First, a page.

IT staffs are accustomed to doing more with less. It’s impractical and costly to have a specialist on staff to support every technology in the organization to ensure it’s being used properly. And yet, some technologies—like video conferencing—will make their way into the company whether they’re sanctioned by the IT department or not. The IT leader’s best bet for maximizing return on investment (ROI) for video and avoiding any unnecessary burdens impacting IT operations is to make an investment with a focus on simplifying the video conferencing user experience.

Users want video conferencing technology. They like that it helps them collaborate regardless of where they or their coworkers happen to be working. However, not every solution is created equal. Free consumer-grade solutions lack the video quality and functionality the business needs—especially as video use extends to third-parties and customers. To avoid managing multiple solutions, IT should bring video out of the shadows and implement a video solution users will love.

A user-friendly experience should be the primary criteria when choosing a business-grade video solution. We’ve all experienced the frustration of dropped calls, poor audio or video, Inflatable water slide for sale Canadaand endless plug-ins to download. Faced with these issues, users are likely to either call the help desk or—worse—give up on video altogether. Either way, this puts the onus back on IT to improve the return on investment.

Not only should the user experience be intuitive, it should also be consistent across corporate touchpoints. A consistent experience across end devices and meeting rooms will reduce user training and follow-up help desk tickets. Consider, for example, your meeting rooms. The video conferencing technology should be suitable to each room’s size and use case. Huddle rooms should be designed for small group collaboration, and larger meeting rooms should be equipped with a camera and monitor that can capture the entire room. Regardless of these differences, the user interface and content-sharing capabilities should be consistent from room to room. The full-time remote employee shouldn’t need assistance to share content when he comes into the office twice a year.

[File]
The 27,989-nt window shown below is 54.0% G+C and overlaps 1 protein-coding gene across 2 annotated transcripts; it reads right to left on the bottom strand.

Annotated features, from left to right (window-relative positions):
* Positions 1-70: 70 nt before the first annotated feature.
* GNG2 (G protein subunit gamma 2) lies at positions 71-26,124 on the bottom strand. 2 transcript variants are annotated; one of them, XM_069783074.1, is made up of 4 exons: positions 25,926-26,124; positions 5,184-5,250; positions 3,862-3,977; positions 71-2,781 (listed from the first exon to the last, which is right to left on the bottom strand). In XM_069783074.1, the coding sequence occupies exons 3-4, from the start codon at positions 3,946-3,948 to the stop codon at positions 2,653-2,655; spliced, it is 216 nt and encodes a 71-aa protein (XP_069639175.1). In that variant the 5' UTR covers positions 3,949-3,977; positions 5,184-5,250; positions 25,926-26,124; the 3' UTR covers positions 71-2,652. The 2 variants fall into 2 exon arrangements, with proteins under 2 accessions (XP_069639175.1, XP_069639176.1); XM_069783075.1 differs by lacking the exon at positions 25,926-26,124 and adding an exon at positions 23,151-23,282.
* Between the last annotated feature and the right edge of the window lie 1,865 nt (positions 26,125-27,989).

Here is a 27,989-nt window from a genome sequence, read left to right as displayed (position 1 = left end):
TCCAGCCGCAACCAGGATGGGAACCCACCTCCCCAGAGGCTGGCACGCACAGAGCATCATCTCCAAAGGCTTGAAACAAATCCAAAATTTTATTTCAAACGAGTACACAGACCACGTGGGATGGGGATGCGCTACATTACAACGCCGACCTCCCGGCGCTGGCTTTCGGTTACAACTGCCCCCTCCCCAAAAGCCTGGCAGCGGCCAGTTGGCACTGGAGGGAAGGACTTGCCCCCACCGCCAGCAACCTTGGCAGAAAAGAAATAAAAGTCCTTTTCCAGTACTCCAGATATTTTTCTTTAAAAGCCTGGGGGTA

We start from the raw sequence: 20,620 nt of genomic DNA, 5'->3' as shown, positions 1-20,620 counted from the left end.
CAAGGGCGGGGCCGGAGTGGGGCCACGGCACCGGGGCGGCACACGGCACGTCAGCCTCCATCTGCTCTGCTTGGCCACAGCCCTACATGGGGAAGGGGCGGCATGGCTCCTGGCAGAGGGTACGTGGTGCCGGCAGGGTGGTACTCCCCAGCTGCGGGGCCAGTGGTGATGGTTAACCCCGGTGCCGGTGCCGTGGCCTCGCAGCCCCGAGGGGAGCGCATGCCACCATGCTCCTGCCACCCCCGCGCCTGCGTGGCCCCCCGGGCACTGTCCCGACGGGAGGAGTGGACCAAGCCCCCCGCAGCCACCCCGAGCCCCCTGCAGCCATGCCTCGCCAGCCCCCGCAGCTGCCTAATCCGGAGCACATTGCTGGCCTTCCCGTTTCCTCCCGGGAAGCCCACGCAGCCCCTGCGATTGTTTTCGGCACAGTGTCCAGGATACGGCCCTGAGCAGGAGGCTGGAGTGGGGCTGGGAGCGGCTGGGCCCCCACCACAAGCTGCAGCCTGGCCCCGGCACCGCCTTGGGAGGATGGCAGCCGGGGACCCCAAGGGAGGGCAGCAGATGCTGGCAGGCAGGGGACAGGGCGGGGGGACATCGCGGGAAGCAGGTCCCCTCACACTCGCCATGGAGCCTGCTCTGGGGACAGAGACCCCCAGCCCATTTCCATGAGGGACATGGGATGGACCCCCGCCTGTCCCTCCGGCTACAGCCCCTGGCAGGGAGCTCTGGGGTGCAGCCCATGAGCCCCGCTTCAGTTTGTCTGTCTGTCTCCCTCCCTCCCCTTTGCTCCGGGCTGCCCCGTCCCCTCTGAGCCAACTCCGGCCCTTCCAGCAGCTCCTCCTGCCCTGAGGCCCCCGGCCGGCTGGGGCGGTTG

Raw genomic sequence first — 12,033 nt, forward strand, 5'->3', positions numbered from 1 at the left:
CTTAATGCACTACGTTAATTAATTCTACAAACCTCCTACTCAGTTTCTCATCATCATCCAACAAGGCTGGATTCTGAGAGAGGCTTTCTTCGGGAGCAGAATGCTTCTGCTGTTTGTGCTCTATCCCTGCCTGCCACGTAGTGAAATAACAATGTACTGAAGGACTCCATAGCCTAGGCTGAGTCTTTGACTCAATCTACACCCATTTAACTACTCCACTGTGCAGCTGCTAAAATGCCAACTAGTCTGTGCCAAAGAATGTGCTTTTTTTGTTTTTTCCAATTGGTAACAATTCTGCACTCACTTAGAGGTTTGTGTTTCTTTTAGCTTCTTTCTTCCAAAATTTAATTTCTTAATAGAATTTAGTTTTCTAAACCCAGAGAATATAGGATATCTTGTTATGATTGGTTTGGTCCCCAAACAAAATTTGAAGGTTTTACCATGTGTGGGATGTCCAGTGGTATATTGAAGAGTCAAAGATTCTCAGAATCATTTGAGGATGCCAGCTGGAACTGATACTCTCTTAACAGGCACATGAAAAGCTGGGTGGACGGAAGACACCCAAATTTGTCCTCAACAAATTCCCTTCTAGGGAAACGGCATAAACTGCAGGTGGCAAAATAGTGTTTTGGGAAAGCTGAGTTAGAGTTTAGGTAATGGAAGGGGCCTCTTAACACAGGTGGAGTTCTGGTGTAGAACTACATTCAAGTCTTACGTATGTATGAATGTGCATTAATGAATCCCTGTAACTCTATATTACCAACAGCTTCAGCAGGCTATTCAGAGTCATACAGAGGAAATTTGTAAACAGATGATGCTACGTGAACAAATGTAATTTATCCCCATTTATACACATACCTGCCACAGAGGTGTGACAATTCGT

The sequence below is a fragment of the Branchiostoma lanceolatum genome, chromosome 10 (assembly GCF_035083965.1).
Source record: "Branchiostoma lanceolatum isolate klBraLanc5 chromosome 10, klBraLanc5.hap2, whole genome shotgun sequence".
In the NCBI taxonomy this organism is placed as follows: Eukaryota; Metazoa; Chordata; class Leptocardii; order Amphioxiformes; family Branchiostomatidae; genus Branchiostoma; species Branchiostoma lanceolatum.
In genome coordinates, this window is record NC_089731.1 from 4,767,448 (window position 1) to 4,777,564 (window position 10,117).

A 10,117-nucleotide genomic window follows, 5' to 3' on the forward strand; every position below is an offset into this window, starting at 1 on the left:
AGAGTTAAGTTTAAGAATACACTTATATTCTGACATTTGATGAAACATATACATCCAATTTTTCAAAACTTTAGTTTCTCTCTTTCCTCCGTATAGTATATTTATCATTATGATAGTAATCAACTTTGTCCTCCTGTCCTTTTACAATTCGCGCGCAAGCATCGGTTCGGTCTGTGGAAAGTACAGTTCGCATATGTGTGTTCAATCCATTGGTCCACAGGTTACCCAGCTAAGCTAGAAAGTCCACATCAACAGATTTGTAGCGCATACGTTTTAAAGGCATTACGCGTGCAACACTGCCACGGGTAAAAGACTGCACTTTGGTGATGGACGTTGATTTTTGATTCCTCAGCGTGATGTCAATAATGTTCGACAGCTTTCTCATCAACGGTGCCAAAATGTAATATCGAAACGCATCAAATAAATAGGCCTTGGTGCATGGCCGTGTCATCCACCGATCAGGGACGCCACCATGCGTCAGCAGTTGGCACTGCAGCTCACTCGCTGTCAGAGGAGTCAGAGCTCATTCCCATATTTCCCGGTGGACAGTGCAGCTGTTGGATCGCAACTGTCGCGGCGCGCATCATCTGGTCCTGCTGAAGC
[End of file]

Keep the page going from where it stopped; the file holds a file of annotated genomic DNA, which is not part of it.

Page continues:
Finally, don’t forget to take into account the video camera. Modern features help improve the user experience by eliminating manual adjustments. For example, automation enabled by presenter-tracking technology eliminates the need to manually adjust the camera on who is speaking. This, along with choosing a camera with the best resolution, focal length, and field-of-view for the room size will ensure that users don’t experience presence disparity, which distracts users away from the discussion.

There’s a lot of emphasis on simplifying user experience these days. People have become accustomed to the intuitive interfaces on their favorite apps and expect their workplace apps to work similarly. But user experience isn’t just about making life easier for users. A video conferencing tool that’s easy to use and deploy is key to increasing user adoption and avoiding unnecessary IT support burdens. It therefore validates the IT investment for video and maximizes overall ROI for the business.

To learn more about making the video conference user experience exceptionally easy, download this Polycom webcast.